– Kausar Sayeed, founder of Learn2Lead and National Core Committee Member, Early Childhood Association of India
Day in and day out, we read about adverse effects of COVID-19 pandemic on schools and its three important stakeholders – teachers, parents and school leaders – who are engaged in a blame game. Schools blamed parents for not being supportive, teacher complained about extra workload and parents blamed the other two by raising doubts about the preparedness of schools and teachers to overcome this disruption.
Schools are not buildings and processes but are communities; these communities are set up with an objective to provide holistic learning experiences for children with teachers, parents and school management as its stakeholders. Schools cannot make things proficient, let alone excellent, without addressing the problems of this school community and the social-emotional ability and integrity of everyone in it.
Just like in nature, each stakeholder of this community viz. parents, teachers & management will have their own strengths and challenges, and in order to function optimally, all must find a way to work together and co-exist. Thus, we find a rising need of establishing and strengthening school communities which are democratic and inter-dependent. They are the future of education.
A robust school community will bring the following advantages to schools:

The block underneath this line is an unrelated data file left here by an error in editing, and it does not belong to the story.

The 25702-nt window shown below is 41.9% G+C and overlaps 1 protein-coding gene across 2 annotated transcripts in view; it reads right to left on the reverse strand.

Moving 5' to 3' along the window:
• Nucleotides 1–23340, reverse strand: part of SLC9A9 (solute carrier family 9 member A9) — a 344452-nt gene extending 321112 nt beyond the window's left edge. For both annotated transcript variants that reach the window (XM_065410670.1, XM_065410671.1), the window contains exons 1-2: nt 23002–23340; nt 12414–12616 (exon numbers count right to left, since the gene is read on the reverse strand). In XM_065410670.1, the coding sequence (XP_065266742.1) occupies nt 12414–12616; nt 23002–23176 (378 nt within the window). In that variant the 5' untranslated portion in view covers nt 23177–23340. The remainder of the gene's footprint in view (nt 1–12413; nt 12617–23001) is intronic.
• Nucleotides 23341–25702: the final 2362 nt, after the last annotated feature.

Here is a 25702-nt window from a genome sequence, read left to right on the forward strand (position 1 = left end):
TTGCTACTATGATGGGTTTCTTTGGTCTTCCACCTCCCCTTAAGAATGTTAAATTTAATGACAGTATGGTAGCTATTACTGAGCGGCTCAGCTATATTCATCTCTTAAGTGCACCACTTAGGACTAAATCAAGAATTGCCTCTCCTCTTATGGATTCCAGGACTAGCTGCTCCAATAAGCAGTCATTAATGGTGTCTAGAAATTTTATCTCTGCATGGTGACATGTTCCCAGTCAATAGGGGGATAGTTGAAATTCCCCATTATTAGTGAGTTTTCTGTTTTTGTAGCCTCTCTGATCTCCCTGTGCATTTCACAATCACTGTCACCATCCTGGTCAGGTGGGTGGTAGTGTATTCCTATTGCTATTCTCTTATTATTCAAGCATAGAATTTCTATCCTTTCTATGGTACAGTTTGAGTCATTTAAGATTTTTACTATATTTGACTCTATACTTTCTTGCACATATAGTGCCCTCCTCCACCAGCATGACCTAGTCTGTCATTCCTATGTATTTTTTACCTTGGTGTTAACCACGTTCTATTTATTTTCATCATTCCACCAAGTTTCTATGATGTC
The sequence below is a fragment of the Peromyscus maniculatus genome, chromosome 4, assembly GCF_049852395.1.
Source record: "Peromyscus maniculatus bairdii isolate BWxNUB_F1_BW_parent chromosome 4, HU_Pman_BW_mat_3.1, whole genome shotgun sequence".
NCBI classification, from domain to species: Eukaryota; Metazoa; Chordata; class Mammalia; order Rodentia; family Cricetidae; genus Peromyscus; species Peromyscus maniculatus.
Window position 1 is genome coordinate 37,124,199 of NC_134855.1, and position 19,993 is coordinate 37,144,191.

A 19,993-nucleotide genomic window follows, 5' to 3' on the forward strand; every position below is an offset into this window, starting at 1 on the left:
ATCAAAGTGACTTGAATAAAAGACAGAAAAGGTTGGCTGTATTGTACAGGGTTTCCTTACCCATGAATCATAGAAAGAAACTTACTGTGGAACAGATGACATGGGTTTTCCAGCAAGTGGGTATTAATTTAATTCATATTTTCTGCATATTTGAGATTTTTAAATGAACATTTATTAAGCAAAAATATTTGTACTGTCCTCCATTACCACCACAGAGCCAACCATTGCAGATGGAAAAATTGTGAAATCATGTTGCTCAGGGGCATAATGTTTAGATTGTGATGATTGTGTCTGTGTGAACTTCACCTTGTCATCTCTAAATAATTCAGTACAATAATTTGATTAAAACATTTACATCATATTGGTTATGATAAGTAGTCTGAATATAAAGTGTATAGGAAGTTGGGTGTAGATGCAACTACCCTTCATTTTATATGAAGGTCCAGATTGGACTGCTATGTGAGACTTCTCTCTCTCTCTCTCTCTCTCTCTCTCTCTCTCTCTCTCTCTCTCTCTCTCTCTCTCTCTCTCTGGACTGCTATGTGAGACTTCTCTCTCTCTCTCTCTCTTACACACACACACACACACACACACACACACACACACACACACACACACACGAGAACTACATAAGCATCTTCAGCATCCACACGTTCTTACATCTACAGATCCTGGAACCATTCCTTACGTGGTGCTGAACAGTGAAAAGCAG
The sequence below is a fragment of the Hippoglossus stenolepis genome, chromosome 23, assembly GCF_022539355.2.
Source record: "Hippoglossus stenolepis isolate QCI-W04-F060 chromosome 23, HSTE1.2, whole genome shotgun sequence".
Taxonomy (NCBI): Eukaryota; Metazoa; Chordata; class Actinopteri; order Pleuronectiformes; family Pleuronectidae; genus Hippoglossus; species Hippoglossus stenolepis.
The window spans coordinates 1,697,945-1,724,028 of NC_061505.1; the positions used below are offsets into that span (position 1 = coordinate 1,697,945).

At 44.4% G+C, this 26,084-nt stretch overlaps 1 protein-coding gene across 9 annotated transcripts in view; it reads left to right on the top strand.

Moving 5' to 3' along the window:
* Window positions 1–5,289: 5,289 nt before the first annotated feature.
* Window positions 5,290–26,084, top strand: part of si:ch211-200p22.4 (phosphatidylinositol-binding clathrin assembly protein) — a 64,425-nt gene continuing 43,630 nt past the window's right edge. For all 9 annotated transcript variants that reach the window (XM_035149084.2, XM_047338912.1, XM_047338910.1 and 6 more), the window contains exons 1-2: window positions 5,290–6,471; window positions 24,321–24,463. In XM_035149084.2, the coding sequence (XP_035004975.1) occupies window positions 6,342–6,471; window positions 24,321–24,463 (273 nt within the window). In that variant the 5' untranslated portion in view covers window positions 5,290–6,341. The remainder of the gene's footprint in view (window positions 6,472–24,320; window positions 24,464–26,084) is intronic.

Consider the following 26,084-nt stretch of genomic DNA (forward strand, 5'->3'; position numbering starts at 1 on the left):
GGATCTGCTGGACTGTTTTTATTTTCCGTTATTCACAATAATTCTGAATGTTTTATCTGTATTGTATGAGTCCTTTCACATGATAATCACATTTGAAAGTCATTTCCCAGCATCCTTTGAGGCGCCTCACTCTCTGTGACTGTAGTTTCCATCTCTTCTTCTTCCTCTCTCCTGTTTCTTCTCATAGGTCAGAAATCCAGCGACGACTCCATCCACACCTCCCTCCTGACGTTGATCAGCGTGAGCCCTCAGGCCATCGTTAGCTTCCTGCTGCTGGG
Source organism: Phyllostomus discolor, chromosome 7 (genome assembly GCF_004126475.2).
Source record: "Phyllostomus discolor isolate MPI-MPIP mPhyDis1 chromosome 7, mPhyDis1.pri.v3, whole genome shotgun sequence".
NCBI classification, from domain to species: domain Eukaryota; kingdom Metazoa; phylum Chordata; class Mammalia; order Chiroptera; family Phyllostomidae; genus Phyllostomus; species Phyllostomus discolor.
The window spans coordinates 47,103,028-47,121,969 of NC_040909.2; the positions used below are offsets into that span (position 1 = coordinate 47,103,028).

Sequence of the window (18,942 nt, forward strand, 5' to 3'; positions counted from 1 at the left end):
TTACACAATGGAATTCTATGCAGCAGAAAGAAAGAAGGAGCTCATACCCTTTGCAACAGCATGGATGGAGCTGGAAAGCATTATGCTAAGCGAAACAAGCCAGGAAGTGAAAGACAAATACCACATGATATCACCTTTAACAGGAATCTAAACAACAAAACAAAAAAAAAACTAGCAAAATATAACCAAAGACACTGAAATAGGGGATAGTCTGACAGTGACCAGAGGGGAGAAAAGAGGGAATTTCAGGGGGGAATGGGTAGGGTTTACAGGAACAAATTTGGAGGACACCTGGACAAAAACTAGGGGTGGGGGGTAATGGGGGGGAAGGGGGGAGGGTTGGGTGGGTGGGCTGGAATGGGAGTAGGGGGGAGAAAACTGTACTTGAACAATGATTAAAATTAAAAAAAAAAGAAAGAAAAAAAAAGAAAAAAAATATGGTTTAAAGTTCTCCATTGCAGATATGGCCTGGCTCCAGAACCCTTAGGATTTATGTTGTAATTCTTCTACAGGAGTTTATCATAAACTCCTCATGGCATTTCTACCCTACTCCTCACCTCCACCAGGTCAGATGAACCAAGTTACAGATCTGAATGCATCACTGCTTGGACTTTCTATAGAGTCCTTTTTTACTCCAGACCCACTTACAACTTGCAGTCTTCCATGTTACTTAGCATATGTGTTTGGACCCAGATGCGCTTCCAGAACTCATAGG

* It will gain buy-in support for efforts from all stakeholders making them integral to a school’s development and progress.
* Every problem will be everyone’s problems and finding solutions will become easier.
* Accountability and responsibility will increase within all stakeholders.
* School development plans will not be blindsided, as all stakeholders will chair/attend the meetings, raise concerns, and resolve problems before they become stumbling blocks
* Students with a strong sense of community are more likely to be academically motivated with well- balanced personalities.
Disruptions teach us the most important lesson. This pandemic was a disruption which has taught us the importance of building schools as communities. Rethinking school management through participative communities will prepare schools to face future crises and enable growth and progress.
After all we are a team working towards the common vision ensuring well-being of children!